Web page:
ST. PETERSBURG -- Alex Cobb went to sleep at around 11:30 p.m. ET on Friday, not knowing how the Rays' extra-innings affair with the Orioles would end. Upon waking he discovered that the teams played for two and a half more hours -- the longest game in either franchise's history -- and used all but two pitchers in an 18-inning marathon.
He may have been the only well-rested player in the clubhouse on Saturday but nonetheless felt some pressure to not only deliver a win but to keep the taxed bullpen out of it.
He did that and more by allowing just one run on five hits and striking out 12 over 8 1/3 innings in a game the Rays won, 5-1, at Tropicana Field.
With the win the Rays stayed a half-game ahead of the Indians for the first American League Wild Card berth, because Cleveland beat Houston, 4-1. Texas remained a half-game back of the Indians after beating the Royals, 3-1.
"You can't put into words how appreciative you are when you're on the mound and these guys are playing after an 18-inning game," Cobb said. "I was in bed sleeping while they were putting together a win, and then they come out with the same intensity for you the next day. It's amazing."
Strangely, Cobb didn't get off to the best start, walking two of the first four hitters he faced.
But he settled down to retire the next 12 Orioles in order, not surrendering his first hit until Steve Clevenger poked a single through the right side with two outs in the fifth.
"From the bullpen, I thought it was going to be one of those days where I struggle, where I have to compete to keep my team in it," Cobb said. "Once I settled down and took a step back after the first inning, things started to fall into place."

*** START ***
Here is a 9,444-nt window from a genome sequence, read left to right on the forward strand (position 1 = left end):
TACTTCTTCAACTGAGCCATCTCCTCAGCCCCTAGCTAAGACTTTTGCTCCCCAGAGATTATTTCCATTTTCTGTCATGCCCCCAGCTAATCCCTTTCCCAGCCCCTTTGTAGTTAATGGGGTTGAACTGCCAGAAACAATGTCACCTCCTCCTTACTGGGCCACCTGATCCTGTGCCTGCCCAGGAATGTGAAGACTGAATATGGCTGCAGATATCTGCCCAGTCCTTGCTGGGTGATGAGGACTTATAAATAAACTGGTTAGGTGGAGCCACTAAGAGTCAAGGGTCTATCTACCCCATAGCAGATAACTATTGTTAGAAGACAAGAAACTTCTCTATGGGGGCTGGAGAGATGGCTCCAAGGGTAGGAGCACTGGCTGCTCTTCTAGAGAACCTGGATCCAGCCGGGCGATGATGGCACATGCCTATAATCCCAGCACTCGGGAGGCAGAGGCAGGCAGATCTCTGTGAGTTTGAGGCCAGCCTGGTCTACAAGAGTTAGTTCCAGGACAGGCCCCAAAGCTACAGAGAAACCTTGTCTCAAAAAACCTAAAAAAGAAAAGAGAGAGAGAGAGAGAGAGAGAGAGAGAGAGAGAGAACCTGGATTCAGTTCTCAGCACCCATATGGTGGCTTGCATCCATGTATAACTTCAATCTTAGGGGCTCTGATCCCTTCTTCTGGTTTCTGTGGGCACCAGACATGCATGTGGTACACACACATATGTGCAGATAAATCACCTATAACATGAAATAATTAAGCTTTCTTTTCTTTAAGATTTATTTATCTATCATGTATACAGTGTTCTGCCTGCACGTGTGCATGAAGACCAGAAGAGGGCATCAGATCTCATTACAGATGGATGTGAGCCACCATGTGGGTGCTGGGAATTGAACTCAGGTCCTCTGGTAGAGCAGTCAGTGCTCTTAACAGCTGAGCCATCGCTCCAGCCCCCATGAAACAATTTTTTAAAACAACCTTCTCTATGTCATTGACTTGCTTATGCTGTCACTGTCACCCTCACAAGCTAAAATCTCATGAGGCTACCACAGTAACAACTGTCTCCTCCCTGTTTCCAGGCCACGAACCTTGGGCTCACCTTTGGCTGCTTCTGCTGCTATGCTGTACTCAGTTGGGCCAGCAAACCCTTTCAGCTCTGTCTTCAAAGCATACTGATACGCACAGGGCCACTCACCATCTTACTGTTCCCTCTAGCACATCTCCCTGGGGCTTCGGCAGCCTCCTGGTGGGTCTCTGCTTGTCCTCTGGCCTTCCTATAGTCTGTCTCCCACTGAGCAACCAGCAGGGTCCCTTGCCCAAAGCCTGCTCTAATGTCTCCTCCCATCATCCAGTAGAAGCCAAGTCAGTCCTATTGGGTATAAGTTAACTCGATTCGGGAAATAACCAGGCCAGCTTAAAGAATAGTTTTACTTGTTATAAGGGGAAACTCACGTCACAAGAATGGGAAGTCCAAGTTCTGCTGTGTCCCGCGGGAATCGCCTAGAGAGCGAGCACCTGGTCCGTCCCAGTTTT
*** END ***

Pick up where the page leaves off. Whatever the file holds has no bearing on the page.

Nate McLouth, who claimed one of the hits off Cobb, wasn't quite sure how, likening the performance to James Shields' 15-strikeout performance against the Orioles last October at the Trop, a 1-0 win for Baltimore.
"He was pretty much unhittable," McLouth said.
But reliable pitching performances haven't exactly been in short supply for Tampa Bay of late. Clutch hits have.
Desmond Jennings took care of that after Baltimore starter Miguel Gonzalez issued consecutive walks to Jose Molina and Yunel Escobar to lead off the fifth.
Jennings barreled a 93-mph fastball to left field, giving the Rays a three-run lead. The knock was Jennings' 14th homer of the year, a new career high.
A few of Jennings' miscues in center field cost the Rays some games as the calendar turned from August to September, but since manager Joe Maddon had a sit-down with the outfielder, it has been smooth sailing.
"I really recognize a difference in how he's been moving around here the last couple days," Maddon said. "This is a young man who's a great athlete. I told him he's going to be a star in this league for many years to come. I just tried to relay to him what I thought he needed to do right now. Apparently, it worked out OK."
Jennings also beat the Rangers with a walk-off hit Wednesday and scored the game-winning run after belting a double in the 18th on Friday.
"I was in the middle of every big loss for a while. It feels good to be on the other side, and it's good for our team," Jennings said. "Joe talked to me and wanted to build my confidence back up. He told me to go out and play and not worry about anything. I've been doing some things in the cage, and hopefully, it keeps going the direction it has been going."
Jennings was at it again in the seventh, this time facing reliever Francisco Rodriguez, chasing Escobar's one-out triple with a triple of his own. Ben Zobrist followed with a single up the middle to score Jennings, giving the Rays a five-run cushion.
The bullpen didn't get a full night off, as closer Fernando Rodney finished things off in the ninth but did not record a save.
It's the first time the Rays have won consecutive games in a week, a roll they hope to maintain with just eight games to play.
"I want to believe we're going to be able to continue it," Maddon said. "We've used all our mulligans."
Sam Strong is an associate reporter for MLB.com. This story was not subject to the approval of Major League Baseball or its clubs.